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Israel, the Church, and the Kingdom

I have been working through some dispensational commentaries on the book of Revelation, especially in chapters 20-22, to see how the distinction between Israel and the Church plays out in the minds of various dispensationalists.  I am looking at both recent writers as well as older ones going back to John Nelson Darby.  I need to review this issue for the sake of my paper for the upcoming Council on Dispensational Hermeneutics and for my commentary for the Evangelical Exegetical Commentary.

One issue that intrigues me is the interpretation that the New Jerusalem, the holy city, of  Revelation 21:2 is part of the millennium and not the eternal state beginning at the end of the millennium.  This is not my view, but I have heard it and read it in the literature.  Many prominent men have held to it.  Darby seems to be one of them.  In his Synopsis of the Books of the Bible 5:560, when he gets to that point in the book of Revelation, he comments, “What follows is the description of the heavenly city, as before we had that of Babylon.  Its heavenly character and millennial connection with the earth is revealed” (emphasis mine).  I hope to eventually write an article on this topic showing the history of interpretation of this passage within modern dispensationalism.  I think it is something that is needed.

Distinction Between Israel and the Church as an Argument for the Pre-Trib Rapture

I am going to try to pick up my blogging again and perhaps speed it up, Lord willing.  I plan to do more personal things on Facebook (where my activity has picked up) but more academic/technical things on  I have been asked to speak at the Pre-Trib Study Group this coming December giving an analysis of Sam Storms’ book Kingdom Come which I blogged about a few times.  I hope to finish my string of blogs in response to Sam’s points which I had started to do.  My paper at the Pre-Trib Study Group will be an expansion of the paper I delivered at the Council on Dispensational Hermeneutics last year.  I want to be constructive in my criticism and not bombastic in my disagreements.  Please pray for me on this.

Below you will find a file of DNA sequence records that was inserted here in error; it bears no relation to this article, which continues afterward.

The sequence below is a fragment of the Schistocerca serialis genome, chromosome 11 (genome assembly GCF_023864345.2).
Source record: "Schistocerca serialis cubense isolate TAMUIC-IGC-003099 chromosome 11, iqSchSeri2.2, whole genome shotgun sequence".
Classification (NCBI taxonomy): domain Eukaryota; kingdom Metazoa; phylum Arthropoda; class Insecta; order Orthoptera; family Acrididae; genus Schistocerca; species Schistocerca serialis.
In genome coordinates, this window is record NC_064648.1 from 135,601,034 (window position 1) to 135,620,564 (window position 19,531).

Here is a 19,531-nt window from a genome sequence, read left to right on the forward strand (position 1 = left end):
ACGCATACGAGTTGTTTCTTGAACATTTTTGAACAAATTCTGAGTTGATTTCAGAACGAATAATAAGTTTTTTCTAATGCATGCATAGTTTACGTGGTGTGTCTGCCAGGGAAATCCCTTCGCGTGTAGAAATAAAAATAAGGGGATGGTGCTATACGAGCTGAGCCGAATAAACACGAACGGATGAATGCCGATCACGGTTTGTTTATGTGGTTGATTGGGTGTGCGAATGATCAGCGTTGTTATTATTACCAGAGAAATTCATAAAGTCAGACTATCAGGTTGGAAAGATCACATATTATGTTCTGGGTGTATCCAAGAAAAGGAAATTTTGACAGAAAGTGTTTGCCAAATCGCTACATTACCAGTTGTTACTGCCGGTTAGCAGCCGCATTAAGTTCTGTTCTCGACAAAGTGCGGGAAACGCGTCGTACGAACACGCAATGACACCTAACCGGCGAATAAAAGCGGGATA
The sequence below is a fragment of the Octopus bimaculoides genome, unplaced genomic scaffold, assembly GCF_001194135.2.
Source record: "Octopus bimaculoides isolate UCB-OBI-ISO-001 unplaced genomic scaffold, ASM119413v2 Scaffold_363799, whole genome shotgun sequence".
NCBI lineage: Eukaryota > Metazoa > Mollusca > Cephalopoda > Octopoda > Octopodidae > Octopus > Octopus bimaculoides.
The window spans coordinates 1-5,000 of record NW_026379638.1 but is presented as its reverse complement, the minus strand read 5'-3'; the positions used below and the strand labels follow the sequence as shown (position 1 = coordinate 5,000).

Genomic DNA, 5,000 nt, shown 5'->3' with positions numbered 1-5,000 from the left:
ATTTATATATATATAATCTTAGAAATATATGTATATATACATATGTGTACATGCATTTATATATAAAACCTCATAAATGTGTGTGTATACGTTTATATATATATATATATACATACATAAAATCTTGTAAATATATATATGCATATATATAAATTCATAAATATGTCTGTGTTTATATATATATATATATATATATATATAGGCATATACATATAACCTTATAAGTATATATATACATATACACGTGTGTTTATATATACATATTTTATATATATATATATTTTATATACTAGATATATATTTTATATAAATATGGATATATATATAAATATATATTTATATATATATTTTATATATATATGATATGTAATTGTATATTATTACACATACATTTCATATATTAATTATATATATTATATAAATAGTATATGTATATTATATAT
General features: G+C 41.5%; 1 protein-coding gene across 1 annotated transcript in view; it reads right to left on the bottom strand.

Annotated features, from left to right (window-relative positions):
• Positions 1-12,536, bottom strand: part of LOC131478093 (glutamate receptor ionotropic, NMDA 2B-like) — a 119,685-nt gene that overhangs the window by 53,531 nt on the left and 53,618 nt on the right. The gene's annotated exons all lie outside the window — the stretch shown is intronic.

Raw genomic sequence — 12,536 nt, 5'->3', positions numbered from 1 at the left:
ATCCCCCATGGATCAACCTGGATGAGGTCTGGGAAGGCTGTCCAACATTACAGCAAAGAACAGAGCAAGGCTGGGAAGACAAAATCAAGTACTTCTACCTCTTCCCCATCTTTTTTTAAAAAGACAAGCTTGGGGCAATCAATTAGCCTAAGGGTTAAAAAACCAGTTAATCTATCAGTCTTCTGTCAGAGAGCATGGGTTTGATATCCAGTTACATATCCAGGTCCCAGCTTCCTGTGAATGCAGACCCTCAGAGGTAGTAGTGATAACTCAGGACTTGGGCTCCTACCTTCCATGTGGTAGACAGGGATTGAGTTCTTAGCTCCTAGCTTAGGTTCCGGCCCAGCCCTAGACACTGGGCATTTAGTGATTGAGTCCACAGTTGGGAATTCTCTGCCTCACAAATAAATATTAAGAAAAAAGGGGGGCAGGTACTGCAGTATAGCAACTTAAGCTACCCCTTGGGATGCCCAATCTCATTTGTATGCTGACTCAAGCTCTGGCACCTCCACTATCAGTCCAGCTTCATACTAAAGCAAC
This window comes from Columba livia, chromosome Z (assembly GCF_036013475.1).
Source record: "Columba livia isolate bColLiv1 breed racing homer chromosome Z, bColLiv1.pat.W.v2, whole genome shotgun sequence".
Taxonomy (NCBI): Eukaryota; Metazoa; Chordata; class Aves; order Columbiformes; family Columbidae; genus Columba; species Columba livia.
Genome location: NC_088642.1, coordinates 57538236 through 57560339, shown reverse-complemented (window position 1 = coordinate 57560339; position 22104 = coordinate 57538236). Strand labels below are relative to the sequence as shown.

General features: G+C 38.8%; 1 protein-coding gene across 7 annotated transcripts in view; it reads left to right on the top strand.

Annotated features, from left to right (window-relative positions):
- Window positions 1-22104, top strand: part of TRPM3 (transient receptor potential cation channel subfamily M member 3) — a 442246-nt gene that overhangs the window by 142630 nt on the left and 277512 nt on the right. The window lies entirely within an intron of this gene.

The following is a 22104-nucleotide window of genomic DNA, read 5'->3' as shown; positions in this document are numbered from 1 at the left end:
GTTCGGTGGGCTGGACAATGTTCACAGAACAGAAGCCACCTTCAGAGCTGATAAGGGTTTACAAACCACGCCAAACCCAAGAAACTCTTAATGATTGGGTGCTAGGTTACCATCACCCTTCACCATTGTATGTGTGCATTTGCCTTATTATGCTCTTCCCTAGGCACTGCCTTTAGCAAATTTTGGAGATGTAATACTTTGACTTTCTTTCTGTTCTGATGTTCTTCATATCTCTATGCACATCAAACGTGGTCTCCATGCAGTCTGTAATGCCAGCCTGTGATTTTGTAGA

For this blog post, however, my main thought goes ahead to the upcoming Council meeting in September which I advertised in my last blog.   My presentation is entitled “What Do Israel and the Church Share from a Traditional Dispensational Viewpoint?”  I want to help traditional dispensationalists do a full-blown theology and not just hammer the distinction between Israel and the Church (which I firmly accept) as a matter of polemics in our debate with replacement theology.  In doing this, one area that gives me pause is the constant use by dispensationalists of the distinction between Israel and the Church as a theological switch that provides proof for the pre-trib rapture.  This argument would be more plausible if the distinction has been proven to be absolute on other grounds before we get to the rapture question.  To be sure, some dispensationalists in the tradition have argued for a pretty absolute distinction by keeping the Church out of the future earthly kingdom.  In addition, Lewis Sperry Chafer’s view of two distinct new covenants was at least partly caused by his desire to make the Israel-Church dichotomy more absolute.  As to the idea that the Church as a heavenly elect will have no part in the future earthly kingdom, this seems to be countered by Luke 19:11-27 and like passages.  As to the idea of two new covenants, very few dispensationalists today hold such a view.  The book I edited entitled “Dispensational Understanding of the New Covenant” shows three views defended, none of which are the two new covenants view.  No one showed up to defend this view at the Council when we discussed it.

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Why I Never Changed My Mind About the Millennium — # 2

# 2

In two earlier posts, I gave some introductory remarks responding to Sam Storms’ blog entry entitled “Why I Changed My Mind About the Millennium” along with my initial response to his first reason why he can’t hold to the premillennial position – the idea that death in the kingdom, from Storm’s point of view, can’t be harmonized with the alleged truth that Jesus ends death at the Second Coming.  I will deal here with his second reason.  It is somewhat helpful that Sam Storms’ book Kingdom Come has recently been released.  Although a more complete analysis will come later, it will prove helpful here at filling in more detail than his outline given in the blog at the website of the Gospel Coalition.